Branded replacement parts manufacturers are increasingly functioning like OEMs in their approach to quality control, utilization of sophisticated measurement systems, and adoption of lean manufacturing techniques to produce consistent, high-quality parts.
This article was contributed by Industrial Parts Depot, Torrance, California.
Over the past few decades, the acceptance of replacement parts suppliers for engines used in the power generation market has evolved significantly. Today, the consistent quality, availability, coverage, and warranty of products from branded aftermarket suppliers are increasingly rivaling those of their OEM counterparts.
Those attributes are often particularly essential when it comes to parts—whether OEM or branded aftermarket—for servicing gensets that supply primary or standby electric power, or are integrated with UPS systems.
For example, a wide variety of industrial users require gensets for power at construction sites, mining and military operations, and offshore oil rigs. On-time production and worker safety at these types of facilities is highly dependent on the reliable availability of electric power.
Many industrial users rely on gensets to provide standby power, which may be critical to continuing production, and to keep costly equipment running during blackouts. Others may use natural gas or diesel-generated power to provide electric energy as an alternative to grid power during specific hours in order to avoid high “peak” energy costs.
In some applications, gensets are integrated with an uninterruptible power source, or supply (UPS), to provide extended backup capability. These may include data centers, healthcare facilities, and pharmaceutical labs, where continuing patient procedures, maintaining critical temperature ranges, or preventing data losses are critical concerns.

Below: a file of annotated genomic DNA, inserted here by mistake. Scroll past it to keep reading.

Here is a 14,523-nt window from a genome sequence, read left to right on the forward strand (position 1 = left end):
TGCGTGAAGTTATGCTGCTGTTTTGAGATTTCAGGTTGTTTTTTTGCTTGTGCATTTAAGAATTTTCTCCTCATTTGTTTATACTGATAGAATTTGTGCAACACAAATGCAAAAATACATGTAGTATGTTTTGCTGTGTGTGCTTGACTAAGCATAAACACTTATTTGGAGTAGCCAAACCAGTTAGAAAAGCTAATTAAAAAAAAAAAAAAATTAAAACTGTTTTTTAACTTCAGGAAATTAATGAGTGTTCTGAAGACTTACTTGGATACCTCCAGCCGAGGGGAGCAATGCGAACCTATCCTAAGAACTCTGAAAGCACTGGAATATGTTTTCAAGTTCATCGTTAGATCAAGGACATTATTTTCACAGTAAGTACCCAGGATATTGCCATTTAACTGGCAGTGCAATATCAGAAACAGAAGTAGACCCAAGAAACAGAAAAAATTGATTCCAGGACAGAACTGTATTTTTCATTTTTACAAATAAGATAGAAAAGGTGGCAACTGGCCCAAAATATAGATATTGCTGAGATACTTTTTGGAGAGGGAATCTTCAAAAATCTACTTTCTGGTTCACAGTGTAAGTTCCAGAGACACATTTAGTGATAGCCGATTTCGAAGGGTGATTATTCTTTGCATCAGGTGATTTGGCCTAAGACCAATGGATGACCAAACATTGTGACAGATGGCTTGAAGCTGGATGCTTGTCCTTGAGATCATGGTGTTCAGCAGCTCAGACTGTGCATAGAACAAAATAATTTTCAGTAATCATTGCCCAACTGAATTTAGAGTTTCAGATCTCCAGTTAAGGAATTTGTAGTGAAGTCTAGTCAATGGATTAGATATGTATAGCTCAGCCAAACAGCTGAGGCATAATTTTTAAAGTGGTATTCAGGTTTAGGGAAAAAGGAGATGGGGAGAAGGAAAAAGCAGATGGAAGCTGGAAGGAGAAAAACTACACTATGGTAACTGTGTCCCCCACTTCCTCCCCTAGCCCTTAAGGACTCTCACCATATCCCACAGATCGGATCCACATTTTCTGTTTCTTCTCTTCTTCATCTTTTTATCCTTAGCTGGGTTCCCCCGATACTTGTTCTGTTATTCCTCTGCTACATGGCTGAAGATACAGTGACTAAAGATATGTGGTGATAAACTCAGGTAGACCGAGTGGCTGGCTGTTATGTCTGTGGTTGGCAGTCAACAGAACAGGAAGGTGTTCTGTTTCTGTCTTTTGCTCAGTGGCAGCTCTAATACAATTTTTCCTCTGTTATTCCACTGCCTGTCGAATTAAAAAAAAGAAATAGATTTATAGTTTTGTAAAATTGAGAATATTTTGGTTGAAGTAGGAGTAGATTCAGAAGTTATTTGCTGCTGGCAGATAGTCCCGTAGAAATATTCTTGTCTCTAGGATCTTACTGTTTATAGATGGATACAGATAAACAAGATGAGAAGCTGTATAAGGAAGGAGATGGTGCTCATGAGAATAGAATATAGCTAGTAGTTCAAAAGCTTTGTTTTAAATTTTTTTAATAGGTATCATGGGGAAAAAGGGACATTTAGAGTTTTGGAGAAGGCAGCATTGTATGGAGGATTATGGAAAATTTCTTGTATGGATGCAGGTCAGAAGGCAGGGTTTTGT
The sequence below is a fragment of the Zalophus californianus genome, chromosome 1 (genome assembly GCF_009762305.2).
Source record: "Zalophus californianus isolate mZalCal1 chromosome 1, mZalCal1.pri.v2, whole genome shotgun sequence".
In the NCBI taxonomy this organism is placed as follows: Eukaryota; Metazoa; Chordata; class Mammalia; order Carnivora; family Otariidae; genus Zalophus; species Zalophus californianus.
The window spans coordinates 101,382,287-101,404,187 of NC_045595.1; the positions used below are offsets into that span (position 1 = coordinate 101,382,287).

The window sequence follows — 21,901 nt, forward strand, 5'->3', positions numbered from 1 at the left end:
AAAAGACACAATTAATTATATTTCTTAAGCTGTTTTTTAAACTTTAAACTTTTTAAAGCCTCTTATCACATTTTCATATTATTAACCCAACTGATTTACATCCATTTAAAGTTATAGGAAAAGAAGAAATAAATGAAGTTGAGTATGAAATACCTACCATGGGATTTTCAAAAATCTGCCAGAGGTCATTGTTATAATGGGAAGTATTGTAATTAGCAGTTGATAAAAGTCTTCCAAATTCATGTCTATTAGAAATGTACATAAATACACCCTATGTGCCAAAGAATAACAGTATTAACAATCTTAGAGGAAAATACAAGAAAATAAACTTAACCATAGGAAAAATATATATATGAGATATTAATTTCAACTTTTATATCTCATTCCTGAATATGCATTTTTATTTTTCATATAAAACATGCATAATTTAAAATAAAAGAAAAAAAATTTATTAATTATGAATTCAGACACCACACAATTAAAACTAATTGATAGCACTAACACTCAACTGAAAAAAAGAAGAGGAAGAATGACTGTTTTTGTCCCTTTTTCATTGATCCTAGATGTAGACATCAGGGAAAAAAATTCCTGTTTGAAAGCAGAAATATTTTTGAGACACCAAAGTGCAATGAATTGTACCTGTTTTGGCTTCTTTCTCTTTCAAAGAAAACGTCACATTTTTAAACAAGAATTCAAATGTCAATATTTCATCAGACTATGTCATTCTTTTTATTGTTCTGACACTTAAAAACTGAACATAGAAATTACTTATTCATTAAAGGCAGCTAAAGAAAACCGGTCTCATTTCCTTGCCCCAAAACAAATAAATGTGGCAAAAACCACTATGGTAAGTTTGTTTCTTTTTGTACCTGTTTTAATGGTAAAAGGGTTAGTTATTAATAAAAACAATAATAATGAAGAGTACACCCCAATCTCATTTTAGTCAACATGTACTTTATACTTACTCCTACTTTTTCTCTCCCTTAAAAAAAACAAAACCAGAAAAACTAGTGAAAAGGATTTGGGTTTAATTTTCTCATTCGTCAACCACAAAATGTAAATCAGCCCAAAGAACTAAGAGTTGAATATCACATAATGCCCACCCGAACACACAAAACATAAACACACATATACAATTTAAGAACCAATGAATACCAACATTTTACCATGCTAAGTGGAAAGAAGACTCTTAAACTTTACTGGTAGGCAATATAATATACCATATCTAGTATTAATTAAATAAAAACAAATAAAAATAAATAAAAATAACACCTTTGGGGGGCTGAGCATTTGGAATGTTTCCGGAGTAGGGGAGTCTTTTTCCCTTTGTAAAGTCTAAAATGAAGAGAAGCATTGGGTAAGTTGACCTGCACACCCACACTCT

The trend toward using branded aftermarket parts suppliers to maintain gensets and many other heavy-duty applications has resulted largely from the ability of some of these suppliers to deliver high-quality parts on time at competitive or even lower price points.
In fact, many leading branded aftermarket suppliers are increasingly functioning like OEMs, adopting advanced manufacturing and quality assurance programs, incorporating lean manufacturing techniques, or offering products individually, as well as in kits and sets, to facilitate engine overhauls.
ot only are these aftermarket suppliers meeting stringent OEM tolerances, but in some instances, they are also providing value-added marketing and customer support services, providing excellent availability, comprehensive warranties, and even parts research capabilities. Such value-added services are increasingly convincing heavy-duty users, parts resellers, and service shops to source replacement parts from aftermarket suppliers.
Consistent Quality, Competitive Pricing
Quality Diesel Service, of Amelia, Louisiana, was one of the nation’s first independent diesel shops to offer 24/7 parts and service for Caterpillar engines to the oilfield industry.
“We know time is money in the oil industry, so we stock one of the largest inventories of Cat® application replacement parts and remanufactured engines in our market,” said Vincent Bourgeois, parts manager for Quality Diesel Service.
Since 1987, Quality Diesel Service has provided its Caterpillar customers with parts from a branded aftermarket supplier of parts that are equivalent and interchangeable with OEM parts.
Many users and service providers say that the advanced manufacturing and quality assurance capabilities of aftermarket suppliers have made them comparable to OEMs in terms of quality, while offering the advantage of highly competitive prices.
“I think an aftermarket company like Industrial Parts Depot, for example, has to prove themselves, so that’s why they go the extra step to make sure the product is right,” Bourgeois said. Industrial Parts Depot (IPD; www.ipdparts.com), headquartered in Torrance, California, manufactures and distributes a broad range of replacement parts for Caterpillar, Cummins, Detroit Diesel, Volvo, and Waukesha engines. Such parts include pistons, cylinder liners, valve train parts, engine bearings, and gaskets.
Quality Diesel Service sources a range of parts from this supplier, including high-mortality items such as wear parts, including pistons, liners, bearings, gasket kits, and seals. While quality and availability are essential to meeting Bourgeois’s requirements, he said that a somewhat lower price and comprehensive warranty are a “plus” influence on his choosing them. He also said that this supplier has made some design improvements to replacement parts, such as pistons. These changes can lead to improved service life, he said.